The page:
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Ploys for tots

"Ploys for tots" Continued...

Issue: "UN's abuse of power," July 24, 2004

But critics of the Perry research -- a study that universal preschool advocates quote often -- note that all children in the study were from families living in poverty. Thus differences between the school-age and adult experiences of the preschool and control groups may not predict the effect of preschool -- or the lack thereof -- on children from other socioeconomic groups. Also, Perry Preschool teachers paid weekly 1-hour visits to students and their mothers, a service not typical of a normal preschool experience. Finally, all students in the Perry study had IQs between 70 and 85; the "normal" range is 85 to 115.

Meanwhile, Georgia's universal preschool program has yet to yield baby geniuses. A 1999 study showed that graduates did "not differ from the entire kindergarten population" in kindergarten aptitude testing scores. But a 10-year longitudinal study by the National Institute of Child Health and Human Development showed that regular, out-of-home child care may yield baby bullies: Kids who were routinely cared for by non-parents for more than 10 hours per week were more likely to be aggressive toward other children.

"One of the misrepresentations taking place [among universal preschool advocates] is that investing more public funds in more early childhood education is important to improve the quality of care for preschoolers and their cognitive development," said Bryan Robertson, a research fellow at the Family Research Council's Center for Marriage and Family. "But the social science tends to show that parental involvement is the most important corollary to successful academic performance later on."

The Safrits may be a case in point. Their son Taylor, now 7, knew how to read when he entered kindergarten. But he didn't learn it in preschool, though he did attend one part-time; he learned how to read at home, with mom Karen. Today, Taylor is an ace third-grader at Will Rogers Elementary School in Santa Monica.

In states where universal preschool already exists, none has yet decreed compulsory attendance. But some Californians worry that their state may be first. The Democrat-led legislature and education establishment have in recent years shown a penchant for overreach, even hegemony. For example, while some states have passed laws prohibiting discrimination against homosexual students and employees, California went a step further: It is now state law that, beginning in kindergarten, kids must be taught that homosexuality is one legitimate sexual choice among many, and that contrary views amount to bigotry.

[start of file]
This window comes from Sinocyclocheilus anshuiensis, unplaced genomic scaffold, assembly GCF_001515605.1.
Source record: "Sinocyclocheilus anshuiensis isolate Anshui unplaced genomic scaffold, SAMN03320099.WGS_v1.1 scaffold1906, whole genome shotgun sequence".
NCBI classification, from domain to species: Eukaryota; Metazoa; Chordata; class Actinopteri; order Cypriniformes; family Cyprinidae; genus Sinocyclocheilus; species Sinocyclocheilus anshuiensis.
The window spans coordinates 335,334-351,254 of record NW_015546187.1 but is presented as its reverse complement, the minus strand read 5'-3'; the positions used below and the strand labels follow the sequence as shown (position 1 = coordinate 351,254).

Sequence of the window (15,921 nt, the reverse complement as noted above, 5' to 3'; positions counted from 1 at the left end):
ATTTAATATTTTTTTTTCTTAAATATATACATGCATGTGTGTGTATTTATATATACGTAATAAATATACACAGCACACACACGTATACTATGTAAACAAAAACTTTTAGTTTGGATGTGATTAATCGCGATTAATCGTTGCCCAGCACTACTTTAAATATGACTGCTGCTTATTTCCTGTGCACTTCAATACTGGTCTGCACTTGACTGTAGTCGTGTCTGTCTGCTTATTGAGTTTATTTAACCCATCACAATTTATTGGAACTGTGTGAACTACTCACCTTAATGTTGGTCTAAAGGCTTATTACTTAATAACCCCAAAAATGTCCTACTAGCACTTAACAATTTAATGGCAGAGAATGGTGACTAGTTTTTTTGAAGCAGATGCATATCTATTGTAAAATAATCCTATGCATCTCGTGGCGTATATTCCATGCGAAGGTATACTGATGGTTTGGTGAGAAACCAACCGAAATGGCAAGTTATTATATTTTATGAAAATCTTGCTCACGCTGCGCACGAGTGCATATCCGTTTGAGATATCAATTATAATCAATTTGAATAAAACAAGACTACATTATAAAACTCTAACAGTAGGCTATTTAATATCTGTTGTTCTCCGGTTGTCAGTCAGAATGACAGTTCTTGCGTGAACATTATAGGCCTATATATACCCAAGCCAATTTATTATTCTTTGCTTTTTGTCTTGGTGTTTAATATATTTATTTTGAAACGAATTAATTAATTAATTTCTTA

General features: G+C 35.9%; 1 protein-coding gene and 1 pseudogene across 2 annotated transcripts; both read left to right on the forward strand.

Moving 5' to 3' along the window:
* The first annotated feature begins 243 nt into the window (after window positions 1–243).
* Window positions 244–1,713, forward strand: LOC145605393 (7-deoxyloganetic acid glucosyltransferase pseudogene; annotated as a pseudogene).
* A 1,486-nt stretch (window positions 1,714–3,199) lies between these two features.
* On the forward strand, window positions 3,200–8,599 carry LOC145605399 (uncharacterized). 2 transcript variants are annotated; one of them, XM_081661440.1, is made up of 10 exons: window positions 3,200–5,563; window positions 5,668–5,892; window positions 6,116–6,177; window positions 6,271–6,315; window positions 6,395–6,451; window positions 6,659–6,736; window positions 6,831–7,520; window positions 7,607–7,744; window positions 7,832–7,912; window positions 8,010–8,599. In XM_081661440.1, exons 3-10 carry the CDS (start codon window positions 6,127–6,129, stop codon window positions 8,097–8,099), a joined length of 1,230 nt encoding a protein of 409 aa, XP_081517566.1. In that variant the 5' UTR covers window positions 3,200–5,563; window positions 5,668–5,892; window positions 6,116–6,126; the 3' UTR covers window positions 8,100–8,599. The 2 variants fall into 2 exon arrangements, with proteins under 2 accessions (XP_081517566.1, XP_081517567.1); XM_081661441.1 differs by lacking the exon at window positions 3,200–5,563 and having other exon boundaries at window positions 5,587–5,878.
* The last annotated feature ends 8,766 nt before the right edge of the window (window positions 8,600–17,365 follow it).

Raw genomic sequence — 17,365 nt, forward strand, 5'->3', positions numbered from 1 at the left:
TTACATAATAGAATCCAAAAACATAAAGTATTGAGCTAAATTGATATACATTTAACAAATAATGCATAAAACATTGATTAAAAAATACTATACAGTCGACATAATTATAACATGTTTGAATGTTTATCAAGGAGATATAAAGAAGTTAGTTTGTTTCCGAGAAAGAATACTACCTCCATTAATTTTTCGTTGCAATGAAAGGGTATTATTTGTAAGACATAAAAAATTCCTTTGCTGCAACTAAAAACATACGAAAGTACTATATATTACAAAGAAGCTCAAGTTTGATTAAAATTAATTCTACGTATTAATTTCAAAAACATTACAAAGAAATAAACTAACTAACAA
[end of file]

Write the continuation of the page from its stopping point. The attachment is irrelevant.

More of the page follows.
Another example: In an effort to cut its fiscal losses incurred with a growing homeschool population, the California Education Department (CED) last year sent out a letter that tried to frighten home educators -- under penalty of law -- into placing themselves under the supervision of local public-school districts. As it turned out, the letter itself didn't comply with the law. After a storm of grassroots protest, the CED admitted that homeschoolers could operate independently after all.

Add to that history the fact that Golden State liberals now are coalescing around the CED's Master Plan for Education. That document calls for California both to establish universal preschool and switch from optional, part-day to mandatory full-day kindergarten. The plan also calls for the state to lower from 6 years to 5 its compulsory school-starting age.

Meanwhile, First 5 and the California Teachers Association (CTA) in April abruptly withdrew the "Improving Classroom Education Act," a 2004 ballot initiative that would have raised California's commercial property tax by 55 percent, ostensibly to improve existing public instruction. But the measure's language would also have amended the state constitution to establish universal preschool, per-pupil funding, and, ultimately, union control of the program.

First 5 dropped the initiative after a taxpayers group said it could prove in court that the act would also raise taxes on private property. But Pacific Research Institute education analyst Lance Izumi said language in the initiative reveals what may be in store for California. "The fact that [the CTA] was pushing for per-pupil funding means universal preschool would have become part of the public education system," Mr. Izumi said, adding that similar, future initiatives may bear the same threat. "It's only a small step from voluntary to mandatory preschool. It will be easy to say next that since some kids are not taking advantage of preschool and are falling behind, we need to make the program mandatory."

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